Sunday Homilies


28th Sunday in Ordinary Time

Lectionary 143

The Book of Wisdom, also called the Wisdom of Solomon in the Protestant traditions, is another one of the lesser known books of the Old Testament which does not get much air-time in the Church’s liturgy.  Considering the readings at Sunday mass we only hear from Wisdom eight times in the entire three-year cycle of the Lectionary.

In spite of this sparse treatment Wisdom contains much edifying material; its first half consists of reflections on the nature of divine and human wisdom, as well as practical advice about how to deal with some of the most difficult realities of life, such as childlessness, the suffering of the innocent, and the early death of a loved one.  You may have heard a passage from the Book of Wisdom at a funeral mass: “The souls of the righteous are in the hand of God, and no torment shall touch them” (Wis 3:1).  In ancient times as now the death of the young is one of the greatest hardships we can ever deal with, and Wisdom is there to help us negotiate our way.

With this in mind, the respect and joy that should fill our hearts when we reflect on human wisdom are the subject of the Old Testament reading this Sunday:  “I prayed, and prudence was given me…” (Wis 7:7).  Prudence is one of the so-called “cardinal virtues,” which are given that name since they are the qualities around which all other virtues revolve—the Latin word cardo, cardinis means “hinge.”  The cardinal virtues were a staple of Catholic teaching on moral conduct for generations; you might try to remember them from your Baltimore Catechism days:  they are temperance, prudence, justice, and fortitude—they are actually mentioned in that order in the Book of Wisdom (Wis 8:7).

The cardinal virtues were also recognized by pagan Greek and Roman philosophers before the time of Christ.  Plato described them as essential for good citizens in his classic work The Republic, and Cicero extolled them in a famous essay called De Officiis which he wrote for his son near the end of Cicero’s life.  The fact that writers from outside the Judeo-Christian tradition deeply valued the cardinal virtues signals their importance for all people regardless of religious belief or lack thereof.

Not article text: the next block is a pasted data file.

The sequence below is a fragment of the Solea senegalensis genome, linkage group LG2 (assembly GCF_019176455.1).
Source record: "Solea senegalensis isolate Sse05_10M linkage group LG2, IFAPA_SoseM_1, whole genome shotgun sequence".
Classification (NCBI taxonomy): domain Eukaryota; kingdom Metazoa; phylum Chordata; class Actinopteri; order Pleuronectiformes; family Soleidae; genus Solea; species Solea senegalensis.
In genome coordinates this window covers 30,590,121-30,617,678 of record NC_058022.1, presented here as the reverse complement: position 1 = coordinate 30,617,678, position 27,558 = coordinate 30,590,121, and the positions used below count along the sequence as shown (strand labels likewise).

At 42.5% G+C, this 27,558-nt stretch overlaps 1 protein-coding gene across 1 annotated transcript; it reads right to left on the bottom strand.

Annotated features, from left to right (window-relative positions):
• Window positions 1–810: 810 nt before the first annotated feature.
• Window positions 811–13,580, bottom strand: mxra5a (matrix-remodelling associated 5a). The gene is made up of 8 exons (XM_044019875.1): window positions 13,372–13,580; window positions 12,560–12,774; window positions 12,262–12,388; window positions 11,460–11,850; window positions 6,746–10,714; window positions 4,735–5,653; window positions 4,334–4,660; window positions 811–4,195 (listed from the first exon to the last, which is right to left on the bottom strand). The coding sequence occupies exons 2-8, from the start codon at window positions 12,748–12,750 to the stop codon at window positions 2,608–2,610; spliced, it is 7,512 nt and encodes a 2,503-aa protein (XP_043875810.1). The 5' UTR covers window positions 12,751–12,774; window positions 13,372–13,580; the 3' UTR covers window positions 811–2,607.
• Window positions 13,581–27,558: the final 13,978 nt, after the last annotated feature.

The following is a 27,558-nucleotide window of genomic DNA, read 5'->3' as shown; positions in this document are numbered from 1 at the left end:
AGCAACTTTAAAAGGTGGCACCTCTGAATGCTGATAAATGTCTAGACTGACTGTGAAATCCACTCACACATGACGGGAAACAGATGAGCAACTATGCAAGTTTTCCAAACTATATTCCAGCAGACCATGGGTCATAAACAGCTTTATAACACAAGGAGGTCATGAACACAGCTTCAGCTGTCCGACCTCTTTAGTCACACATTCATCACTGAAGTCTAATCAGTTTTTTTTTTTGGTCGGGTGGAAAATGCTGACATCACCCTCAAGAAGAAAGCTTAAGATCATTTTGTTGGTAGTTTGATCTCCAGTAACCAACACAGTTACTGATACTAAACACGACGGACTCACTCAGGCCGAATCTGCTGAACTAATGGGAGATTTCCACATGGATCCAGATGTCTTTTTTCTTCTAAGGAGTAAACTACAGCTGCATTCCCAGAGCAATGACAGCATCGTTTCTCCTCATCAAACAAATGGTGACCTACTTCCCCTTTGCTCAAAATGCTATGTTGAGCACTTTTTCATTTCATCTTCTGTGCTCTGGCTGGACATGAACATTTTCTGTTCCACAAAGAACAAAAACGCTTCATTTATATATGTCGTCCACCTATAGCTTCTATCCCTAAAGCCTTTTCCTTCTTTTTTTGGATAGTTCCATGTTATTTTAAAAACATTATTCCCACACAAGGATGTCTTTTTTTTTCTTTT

The New Testament reading today teaches us that the scriptures are a sure source of the wisdom that leads to virtue, and not only the “wisdom books” of the Old Testament but the entire Bible.  We read in Hebrews:  “the word of God is living and effective, sharper than any two-edged sword” (Heb 4:12).  The language about the word being “sharper than any two-edged sword” reminds us that the same scriptures that inspire us to virtue and wisdom also challenge us and clearly present the sacrifices we must make if we are to be faithful to God.  This is what sent the young man of the gospel away in sadness, for he couldn’t bring himself to part with his possessions.

To this end Jesus himself says:  “Children, how hard it is to enter the kingdom of God!  It is easier for a camel to pass through the eye of a needle than for one who is rich to enter the kingdom of God” (Mark 10:24-25).  Strengthened by the wisdom of our elders, seen in the Book of Wisdom and throughout the Bible, may we always exercise prudence, temperance, justice, and fortitude as we seek to be true disciples of Jesus, attaining that salvation which is impossible for human beings, but which is a free gift from our God who is the perfection of all wisdom and virtue.

Father Edward Mazich, O.S.B.

Image: Solomon at his throne, painting by Andreas Brugger, 1777